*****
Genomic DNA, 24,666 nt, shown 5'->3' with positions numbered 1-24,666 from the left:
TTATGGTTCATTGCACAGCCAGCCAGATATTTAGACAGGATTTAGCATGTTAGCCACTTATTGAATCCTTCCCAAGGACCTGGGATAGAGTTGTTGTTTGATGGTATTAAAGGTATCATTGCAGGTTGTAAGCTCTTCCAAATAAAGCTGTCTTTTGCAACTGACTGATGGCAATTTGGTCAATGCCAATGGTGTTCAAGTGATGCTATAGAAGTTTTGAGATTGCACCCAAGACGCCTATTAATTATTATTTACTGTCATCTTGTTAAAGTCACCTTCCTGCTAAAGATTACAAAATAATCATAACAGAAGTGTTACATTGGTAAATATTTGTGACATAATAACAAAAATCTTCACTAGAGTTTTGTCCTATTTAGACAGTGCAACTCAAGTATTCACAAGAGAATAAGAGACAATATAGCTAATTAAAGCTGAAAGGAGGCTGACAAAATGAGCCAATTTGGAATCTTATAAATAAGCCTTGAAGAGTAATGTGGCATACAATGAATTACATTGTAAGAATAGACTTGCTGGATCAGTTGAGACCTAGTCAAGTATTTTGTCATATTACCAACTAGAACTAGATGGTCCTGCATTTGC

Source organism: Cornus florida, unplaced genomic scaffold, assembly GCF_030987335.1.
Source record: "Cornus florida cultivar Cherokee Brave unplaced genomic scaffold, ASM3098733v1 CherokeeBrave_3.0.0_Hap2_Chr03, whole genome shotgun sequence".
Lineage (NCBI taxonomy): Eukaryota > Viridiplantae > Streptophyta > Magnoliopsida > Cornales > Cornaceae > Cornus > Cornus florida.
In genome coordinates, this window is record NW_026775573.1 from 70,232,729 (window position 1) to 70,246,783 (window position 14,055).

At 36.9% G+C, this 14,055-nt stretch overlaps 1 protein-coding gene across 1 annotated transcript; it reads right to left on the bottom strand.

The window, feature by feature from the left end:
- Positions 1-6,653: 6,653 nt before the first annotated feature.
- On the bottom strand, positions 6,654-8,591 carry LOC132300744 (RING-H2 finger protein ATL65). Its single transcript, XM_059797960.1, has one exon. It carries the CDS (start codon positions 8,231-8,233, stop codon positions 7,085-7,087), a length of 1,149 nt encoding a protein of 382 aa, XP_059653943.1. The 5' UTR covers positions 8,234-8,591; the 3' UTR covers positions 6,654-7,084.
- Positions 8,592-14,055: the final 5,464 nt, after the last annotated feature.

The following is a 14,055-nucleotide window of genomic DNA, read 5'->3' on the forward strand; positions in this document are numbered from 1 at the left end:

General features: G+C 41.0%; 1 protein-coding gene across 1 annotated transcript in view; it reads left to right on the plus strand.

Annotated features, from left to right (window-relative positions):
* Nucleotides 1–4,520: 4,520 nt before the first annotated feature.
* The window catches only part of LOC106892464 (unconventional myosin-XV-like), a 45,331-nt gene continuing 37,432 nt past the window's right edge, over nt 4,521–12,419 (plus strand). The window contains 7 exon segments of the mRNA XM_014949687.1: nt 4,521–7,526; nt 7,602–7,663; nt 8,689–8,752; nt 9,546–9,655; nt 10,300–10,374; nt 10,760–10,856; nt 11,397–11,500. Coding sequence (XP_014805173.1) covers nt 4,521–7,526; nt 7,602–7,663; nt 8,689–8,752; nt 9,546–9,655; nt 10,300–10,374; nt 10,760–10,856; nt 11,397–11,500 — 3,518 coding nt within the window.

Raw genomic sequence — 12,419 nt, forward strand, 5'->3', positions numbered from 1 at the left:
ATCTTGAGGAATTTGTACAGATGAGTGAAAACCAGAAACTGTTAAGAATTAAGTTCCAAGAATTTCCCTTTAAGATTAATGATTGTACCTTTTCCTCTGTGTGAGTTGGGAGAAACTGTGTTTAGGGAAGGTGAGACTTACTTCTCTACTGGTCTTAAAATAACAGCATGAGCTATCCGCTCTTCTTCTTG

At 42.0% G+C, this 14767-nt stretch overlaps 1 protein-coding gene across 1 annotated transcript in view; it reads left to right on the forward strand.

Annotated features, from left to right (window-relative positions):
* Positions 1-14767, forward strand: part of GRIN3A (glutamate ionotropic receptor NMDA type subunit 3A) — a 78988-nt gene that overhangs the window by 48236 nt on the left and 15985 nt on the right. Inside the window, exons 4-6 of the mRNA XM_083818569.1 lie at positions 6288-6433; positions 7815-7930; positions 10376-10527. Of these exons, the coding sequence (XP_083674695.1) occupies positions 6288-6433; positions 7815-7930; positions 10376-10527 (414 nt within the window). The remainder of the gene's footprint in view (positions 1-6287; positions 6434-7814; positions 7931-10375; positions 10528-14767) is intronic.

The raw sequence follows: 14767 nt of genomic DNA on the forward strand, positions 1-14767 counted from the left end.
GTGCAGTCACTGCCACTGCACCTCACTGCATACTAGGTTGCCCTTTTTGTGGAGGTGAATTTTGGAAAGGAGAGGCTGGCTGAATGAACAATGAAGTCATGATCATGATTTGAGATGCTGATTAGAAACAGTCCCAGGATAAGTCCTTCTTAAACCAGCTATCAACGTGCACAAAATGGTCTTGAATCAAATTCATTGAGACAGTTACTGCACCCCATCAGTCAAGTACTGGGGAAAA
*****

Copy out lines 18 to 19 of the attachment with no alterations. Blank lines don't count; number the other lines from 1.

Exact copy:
ATCTTGAGGAATTTGTACAGATGAGTGAAAACCAGAAACTGTTAAGAATTAAGTTCCAAGAATTTCCCTTTAAGATTAATGATTGTACCTTTTCCTCTGTGTGAGTTGGGAGAAACTGTGTTTAGGGAAGGTGAGACTTACTTCTCTACTGGTCTTAAAATAACAGCATGAGCTATCCGCTCTTCTTCTTG

At 42.0% G+C, this 14767-nt stretch overlaps 1 protein-coding gene across 1 annotated transcript in view; it reads left to right on the forward strand.